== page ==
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Author Archives: Richard Hall

About Richard Hall

Richard is an economist who was made a Director of the Dairy Trade Federation at 28 and has since become a world leading expert on the international food and drink sector. He regularly chairs industry conferences and client company strategy reviews. He is a respected presenter and writer of numerous industry and market studies. Email: rhall@zenithinternational.com or telephone +44 (0)1225 327900

60 acquisitions in August

September 5th, 2019 | Posted by Richard Hall in Richard Hall - (0 Comments)

Another busy month, despite the holiday season. The bevblog.net mergers and acquisitions database recorded 60 food and drink transactions in August.

3 were worth $1,000 million or more :

• £5,000 million in food delivery for Just East in the UK to merge with Takeaway.com in the Netherlands

• £4,600 million in beer for Hong Kong’s CK Asset Holdings to buy the UK’s Greene King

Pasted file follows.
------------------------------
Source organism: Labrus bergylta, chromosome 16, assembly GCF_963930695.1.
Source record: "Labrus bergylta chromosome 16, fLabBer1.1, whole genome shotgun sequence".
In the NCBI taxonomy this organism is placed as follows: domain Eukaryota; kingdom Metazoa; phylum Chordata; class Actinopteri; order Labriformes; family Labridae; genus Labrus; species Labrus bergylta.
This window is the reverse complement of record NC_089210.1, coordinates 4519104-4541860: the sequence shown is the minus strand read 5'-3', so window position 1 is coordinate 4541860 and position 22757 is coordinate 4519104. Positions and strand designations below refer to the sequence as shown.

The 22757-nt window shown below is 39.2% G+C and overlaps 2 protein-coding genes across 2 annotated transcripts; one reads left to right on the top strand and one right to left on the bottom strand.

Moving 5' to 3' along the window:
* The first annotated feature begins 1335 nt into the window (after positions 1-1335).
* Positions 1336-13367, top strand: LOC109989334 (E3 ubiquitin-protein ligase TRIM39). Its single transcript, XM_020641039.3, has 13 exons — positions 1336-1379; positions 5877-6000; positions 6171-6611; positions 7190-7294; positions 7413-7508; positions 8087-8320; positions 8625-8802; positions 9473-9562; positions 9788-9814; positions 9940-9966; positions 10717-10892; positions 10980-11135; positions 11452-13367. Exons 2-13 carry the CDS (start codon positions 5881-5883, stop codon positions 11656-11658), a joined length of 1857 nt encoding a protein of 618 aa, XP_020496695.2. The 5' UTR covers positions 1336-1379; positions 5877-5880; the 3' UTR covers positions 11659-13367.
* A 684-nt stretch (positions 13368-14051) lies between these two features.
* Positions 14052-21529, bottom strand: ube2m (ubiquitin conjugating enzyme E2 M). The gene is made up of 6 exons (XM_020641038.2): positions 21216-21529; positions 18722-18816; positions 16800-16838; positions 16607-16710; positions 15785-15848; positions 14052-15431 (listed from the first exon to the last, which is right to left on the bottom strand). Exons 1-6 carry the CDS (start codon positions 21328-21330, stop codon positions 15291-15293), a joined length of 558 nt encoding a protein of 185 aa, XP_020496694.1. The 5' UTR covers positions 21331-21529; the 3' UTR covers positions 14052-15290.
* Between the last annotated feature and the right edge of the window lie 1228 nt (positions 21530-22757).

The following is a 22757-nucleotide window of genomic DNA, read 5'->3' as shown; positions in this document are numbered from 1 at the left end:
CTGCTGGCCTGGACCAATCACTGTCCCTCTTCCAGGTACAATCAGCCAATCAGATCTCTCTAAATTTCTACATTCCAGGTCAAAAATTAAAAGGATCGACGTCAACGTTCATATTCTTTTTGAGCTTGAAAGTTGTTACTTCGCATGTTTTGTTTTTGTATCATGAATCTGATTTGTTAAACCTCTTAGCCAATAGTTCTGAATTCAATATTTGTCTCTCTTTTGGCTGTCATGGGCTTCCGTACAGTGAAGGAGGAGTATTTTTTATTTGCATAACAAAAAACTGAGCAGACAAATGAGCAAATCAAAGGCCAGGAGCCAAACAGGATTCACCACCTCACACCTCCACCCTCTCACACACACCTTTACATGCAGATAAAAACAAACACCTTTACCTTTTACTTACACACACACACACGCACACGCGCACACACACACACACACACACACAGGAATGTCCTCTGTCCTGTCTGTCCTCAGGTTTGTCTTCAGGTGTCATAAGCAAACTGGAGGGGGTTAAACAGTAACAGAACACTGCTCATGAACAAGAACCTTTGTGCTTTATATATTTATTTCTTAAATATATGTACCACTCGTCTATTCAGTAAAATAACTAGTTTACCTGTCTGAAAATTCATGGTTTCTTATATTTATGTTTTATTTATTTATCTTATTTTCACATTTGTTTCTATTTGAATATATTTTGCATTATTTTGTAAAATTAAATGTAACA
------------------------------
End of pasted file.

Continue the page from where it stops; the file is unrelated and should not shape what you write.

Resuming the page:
• $1,000 million in snacks for Simply Good Foods to acquire Quest Nutrition in the US.

Of the 60 total, 11 were in alcohol, 7 in snacks, 6 in soft drinks, 5 in services, 3 in dairy and 3 in hot drinks.

In terms of geography, 33 were international and 27 domestic – 20 in the United States and 7 in the United Kingdom.

27 countries were involved, with the United States featuring in 37 of the 60, the United Kingdom in 14, well ahead of Belgium, Canada, France and Japan on 3 each.

Costa Rica leads again

August 27th, 2019 | Posted by Richard Hall in Richard Hall - (0 Comments)